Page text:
Sunday, June 28, 2009

Israel in Gaza

Like all of you, I’m sure, I’ve been watching the events in Israel with the greatest trepidation and anxiety since the attack on Gaza began a few days ago. And, also like all of you, I’ve been reading the news voraciously, both on- and off-line, and trying to sort out my emotions. I’ve also been receiving an unprecedented number of e-mails from various organizations eager to tell me how I feel. In the end, though, the problems I face in writing to you today have very little to do with the difficulty of ferreting out information about the Gaza strikes and everything to do with the deep sense of ill ease and foreboding any aggravation of what was already a very tense situation must necessarily occasion in any of us who care about Israel and its destiny.

I think we have to think about the events at hand on two levels without succumbing to the incorrect conclusion that there is something duplicitous or hypocritical about doing so.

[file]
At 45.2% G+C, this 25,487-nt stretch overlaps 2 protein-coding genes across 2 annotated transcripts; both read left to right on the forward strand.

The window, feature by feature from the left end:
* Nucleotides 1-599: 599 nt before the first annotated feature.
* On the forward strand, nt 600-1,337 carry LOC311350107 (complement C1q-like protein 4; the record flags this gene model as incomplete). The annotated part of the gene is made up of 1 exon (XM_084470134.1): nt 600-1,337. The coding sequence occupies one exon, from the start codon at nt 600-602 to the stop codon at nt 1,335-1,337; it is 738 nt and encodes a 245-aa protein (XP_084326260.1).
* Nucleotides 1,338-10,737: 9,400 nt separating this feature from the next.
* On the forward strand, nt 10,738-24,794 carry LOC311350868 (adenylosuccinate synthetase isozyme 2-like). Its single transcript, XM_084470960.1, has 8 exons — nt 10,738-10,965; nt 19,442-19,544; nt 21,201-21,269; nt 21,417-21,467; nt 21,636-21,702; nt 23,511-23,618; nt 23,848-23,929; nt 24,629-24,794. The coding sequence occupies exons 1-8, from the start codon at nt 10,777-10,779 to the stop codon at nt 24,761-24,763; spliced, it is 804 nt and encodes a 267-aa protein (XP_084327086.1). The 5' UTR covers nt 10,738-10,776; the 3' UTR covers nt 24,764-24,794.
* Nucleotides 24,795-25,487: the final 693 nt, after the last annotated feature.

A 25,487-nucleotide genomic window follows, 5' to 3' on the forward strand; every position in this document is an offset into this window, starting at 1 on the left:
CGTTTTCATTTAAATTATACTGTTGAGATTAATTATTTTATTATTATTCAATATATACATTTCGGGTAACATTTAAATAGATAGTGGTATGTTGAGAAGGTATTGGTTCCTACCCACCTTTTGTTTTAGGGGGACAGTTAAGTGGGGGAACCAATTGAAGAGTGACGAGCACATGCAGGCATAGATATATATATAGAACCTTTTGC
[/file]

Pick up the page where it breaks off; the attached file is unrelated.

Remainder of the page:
On the one hand, there is the natural sadness any of us must feel when considering the loss of innocent lives. This is not a political or a tactical decision, feeling this way—just a human response to the loss of life. I feel the same way about the demise of innocents, even when I have no inner conflict at all about the larger good of the action that brought about their deaths. Babies died at Hiroshima. Innocent citizens, including children, who had never raised a finger against a Jewish neighbor or done anything to foster or spread Nazism died in the firebombing of Dresden. One doesn’t have to be of two minds about the morality or the ethical justification of the Allies’ cause during the Second World War to mourn the deaths of children! Nor does it behoove any decent citizen to behave as though there is some virtue in steeling one’s heart to the suffering of the innocent. Or in behaving as though bemoaning their deaths is a sign of weakness or mural turpitude.